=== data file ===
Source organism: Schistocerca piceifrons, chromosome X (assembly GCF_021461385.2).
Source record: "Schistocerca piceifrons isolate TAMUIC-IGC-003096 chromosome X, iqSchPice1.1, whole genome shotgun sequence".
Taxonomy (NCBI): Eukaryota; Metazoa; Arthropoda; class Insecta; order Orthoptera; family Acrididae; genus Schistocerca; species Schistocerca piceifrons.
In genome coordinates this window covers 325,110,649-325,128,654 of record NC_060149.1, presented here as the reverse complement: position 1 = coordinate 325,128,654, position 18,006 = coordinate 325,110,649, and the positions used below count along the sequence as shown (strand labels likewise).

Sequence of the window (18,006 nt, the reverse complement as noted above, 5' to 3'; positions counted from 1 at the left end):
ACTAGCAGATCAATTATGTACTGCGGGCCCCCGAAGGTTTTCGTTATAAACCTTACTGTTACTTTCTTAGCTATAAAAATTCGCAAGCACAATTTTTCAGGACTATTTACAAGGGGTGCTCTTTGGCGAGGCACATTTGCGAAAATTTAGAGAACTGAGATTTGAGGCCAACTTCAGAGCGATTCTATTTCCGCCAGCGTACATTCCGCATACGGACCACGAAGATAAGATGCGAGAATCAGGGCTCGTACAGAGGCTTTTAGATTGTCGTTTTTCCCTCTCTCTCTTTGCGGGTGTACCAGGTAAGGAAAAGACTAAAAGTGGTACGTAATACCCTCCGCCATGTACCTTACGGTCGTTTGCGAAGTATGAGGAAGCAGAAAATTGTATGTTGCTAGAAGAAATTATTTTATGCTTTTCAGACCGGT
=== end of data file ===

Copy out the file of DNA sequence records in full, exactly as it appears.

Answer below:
Source organism: Schistocerca piceifrons, chromosome X (assembly GCF_021461385.2).
Source record: "Schistocerca piceifrons isolate TAMUIC-IGC-003096 chromosome X, iqSchPice1.1, whole genome shotgun sequence".
Taxonomy (NCBI): Eukaryota; Metazoa; Arthropoda; class Insecta; order Orthoptera; family Acrididae; genus Schistocerca; species Schistocerca piceifrons.
In genome coordinates this window covers 325,110,649-325,128,654 of record NC_060149.1, presented here as the reverse complement: position 1 = coordinate 325,128,654, position 18,006 = coordinate 325,110,649, and the positions used below count along the sequence as shown (strand labels likewise).

Sequence of the window (18,006 nt, the reverse complement as noted above, 5' to 3'; positions counted from 1 at the left end):
ACTAGCAGATCAATTATGTACTGCGGGCCCCCGAAGGTTTTCGTTATAAACCTTACTGTTACTTTCTTAGCTATAAAAATTCGCAAGCACAATTTTTCAGGACTATTTACAAGGGGTGCTCTTTGGCGAGGCACATTTGCGAAAATTTAGAGAACTGAGATTTGAGGCCAACTTCAGAGCGATTCTATTTCCGCCAGCGTACATTCCGCATACGGACCACGAAGATAAGATGCGAGAATCAGGGCTCGTACAGAGGCTTTTAGATTGTCGTTTTTCCCTCTCTCTCTTTGCGGGTGTACCAGGTAAGGAAAAGACTAAAAGTGGTACGTAATACCCTCCGCCATGTACCTTACGGTCGTTTGCGAAGTATGAGGAAGCAGAAAATTGTATGTTGCTAGAAGAAATTATTTTATGCTTTTCAGACCGGT